This year really heralds the fourth evolution of the Internet: the Internet of Everything (IoE). The Internet first gave us basic connectivity and then a networked economy and immersive experiences, but today, IoE promises to be more disruptive, pervasive and vital to our lives than the Internet itself.
It has been predicted that everything in the future will be connected and "communicate" with one another. There is even a phrase for it: the Internet of Everything (IoE).
Google's big news about the diversity of their workforce is sending shockwaves through corporate and nonprofit America this week in a bold announcement by Google's SVP of People Operations Laszlo Bock who shared on PBS that 17 percent of tech jobs at Google are filled by women and under 3 percent by minorities.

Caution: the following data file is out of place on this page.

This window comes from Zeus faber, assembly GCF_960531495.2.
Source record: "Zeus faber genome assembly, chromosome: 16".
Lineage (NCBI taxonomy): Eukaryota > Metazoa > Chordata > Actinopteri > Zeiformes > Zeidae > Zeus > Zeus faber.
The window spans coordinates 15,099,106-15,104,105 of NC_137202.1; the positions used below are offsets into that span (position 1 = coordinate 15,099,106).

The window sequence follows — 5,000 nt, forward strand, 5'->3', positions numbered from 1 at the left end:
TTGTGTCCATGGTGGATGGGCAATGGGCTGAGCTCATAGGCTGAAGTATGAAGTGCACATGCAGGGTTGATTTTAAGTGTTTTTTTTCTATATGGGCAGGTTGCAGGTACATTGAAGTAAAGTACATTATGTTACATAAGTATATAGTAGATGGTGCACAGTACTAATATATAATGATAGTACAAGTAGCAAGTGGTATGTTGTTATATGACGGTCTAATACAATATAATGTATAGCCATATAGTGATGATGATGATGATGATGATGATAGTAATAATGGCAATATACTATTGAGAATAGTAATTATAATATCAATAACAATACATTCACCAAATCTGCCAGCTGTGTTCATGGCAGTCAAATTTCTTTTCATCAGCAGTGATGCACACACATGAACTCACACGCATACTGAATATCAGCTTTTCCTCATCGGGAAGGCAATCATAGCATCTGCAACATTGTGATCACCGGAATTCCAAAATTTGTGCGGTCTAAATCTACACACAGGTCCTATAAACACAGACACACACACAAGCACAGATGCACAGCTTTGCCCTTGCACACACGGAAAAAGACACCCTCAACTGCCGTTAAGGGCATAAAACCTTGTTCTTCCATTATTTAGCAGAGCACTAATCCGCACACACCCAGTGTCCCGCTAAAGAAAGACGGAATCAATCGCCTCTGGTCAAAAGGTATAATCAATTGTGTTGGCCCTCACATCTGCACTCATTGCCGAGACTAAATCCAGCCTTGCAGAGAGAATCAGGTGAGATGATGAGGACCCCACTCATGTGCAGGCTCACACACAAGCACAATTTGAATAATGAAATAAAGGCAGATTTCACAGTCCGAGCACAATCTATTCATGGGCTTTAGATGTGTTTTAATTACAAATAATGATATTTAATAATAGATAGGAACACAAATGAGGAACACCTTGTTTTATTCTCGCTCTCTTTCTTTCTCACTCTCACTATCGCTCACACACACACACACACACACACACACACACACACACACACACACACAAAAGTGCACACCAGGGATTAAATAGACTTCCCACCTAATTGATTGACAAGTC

Last week, the World Economic Forum (WEF) released its annual flagship report on IT, the Global Information Technology Report (GITR). This year's report focuses on the risks and rewards of big data. An astounding number of technology transitions in the past 20 years have enabled millions of connections. The world wide web was just taking off in 1993.
As the IoT era dawns, we can expect integrated and networked devices to recognize our personal profiles and context for our present situations, tailor information to provide products we actually need, and even anticipate our desires, which, collectively, forever changes our lives and the world in which we live.
Being able to see and feel real lungs helped make the harmful effects of smoking tangible to students. Rather than being told that smoking "is bad for you," students could truly conceptualize what habitual smoking can do to the body. The level of engagement and excitement in this middle school classroom was astonishing.